AI, Ethics and Law
The Special Interest Group AI, ethics and law addresses three related themes: AI for ethics and law, responsible autonomous systems, and legal and ethical aspects of AI.
AI for ethics and law
This theme is about applying AI techniques to ethical or legal problems faced by humans. It addresses the development of AI-support for human ethical or legal decision making, investigation and compliance.
- Symbolic approaches include knowledge-based systems, argumentation models and multi-agent systems.
- Data-driven approaches apply machine learning to such tasks as text analytics, predicting outcomes of legal cases, predictive policing, discovering fraud or identifying citizens who are in need of support.
- Combinations of symbolic and data-driven approaches are studied, for instance, for explaining the results of ‘black-box’ machine-learning applications. In the law this is particularly important, since receiving an explanation of a legal decision is one of the fundamental rights of citizens, embodied in many legal procedures and regulatory frameworks.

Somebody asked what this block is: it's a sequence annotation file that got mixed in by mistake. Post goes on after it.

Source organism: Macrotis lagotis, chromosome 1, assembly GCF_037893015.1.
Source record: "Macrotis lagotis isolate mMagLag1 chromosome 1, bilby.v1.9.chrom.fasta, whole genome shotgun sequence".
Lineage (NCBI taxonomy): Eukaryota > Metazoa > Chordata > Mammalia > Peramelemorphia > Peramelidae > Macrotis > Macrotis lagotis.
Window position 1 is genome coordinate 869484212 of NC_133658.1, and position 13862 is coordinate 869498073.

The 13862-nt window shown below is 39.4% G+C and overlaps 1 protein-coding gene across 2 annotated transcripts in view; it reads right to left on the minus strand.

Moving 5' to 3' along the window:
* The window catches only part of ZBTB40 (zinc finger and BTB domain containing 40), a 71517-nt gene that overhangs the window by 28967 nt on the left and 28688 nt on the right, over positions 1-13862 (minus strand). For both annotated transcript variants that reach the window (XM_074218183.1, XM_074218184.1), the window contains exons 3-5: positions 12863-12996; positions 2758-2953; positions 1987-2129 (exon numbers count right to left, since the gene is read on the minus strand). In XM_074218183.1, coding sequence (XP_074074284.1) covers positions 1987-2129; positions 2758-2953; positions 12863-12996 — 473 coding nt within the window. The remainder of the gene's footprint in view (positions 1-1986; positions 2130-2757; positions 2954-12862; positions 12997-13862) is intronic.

Responsible autonomous systems
This theme is also about applying AI techniques to ethical or legal problems, but this time for making automated autonomous systems behave in ethically and legally responsible ways. Increasingly, computer systems with some degree of autonomy are being employed in practice. Such artificially intelligent software can do things that, when done by humans, are regulated by law. For example, self-driving cars have to obey the traffic laws, online information systems have to comply with data protection law, care robots can damage property or the health of the persons they care for, and autonomous weapons have to comply with the laws of war. This raises the problem of how autonomous systems can be designed in such a way that their behavior complies with ethical principles or the law.
Legal and ethical aspects of AI
This theme concerns application of the law and ethics to AI. It addresses such topics as privacy protection, freedom of speech, responsibility & liability, non-discrimination, legal and ethical aspects of self-driving vehicles, autonomous weapons and the laws of war, quality-control procedures for AI systems, and transparency requirements for algorithmic decision making. An important overarching question is whether existing regulatory frameworks suffice or whether innovative forms of regulation are needed.
Our researchers are active in the following research groups:
|Faculty of Science|
|Faculty of Humanities|
|Faculty of Law, Economics and Governance|
The SIG supports any kind of activity for promoting interdisciplinary research collaboration on the themes of the SIG. Activities can include seminars, workshops, invited researchers, grant writing collaborations. Twice a year a call for activity proposals will be distributed UU-wide, and a selection of them will receive financial support.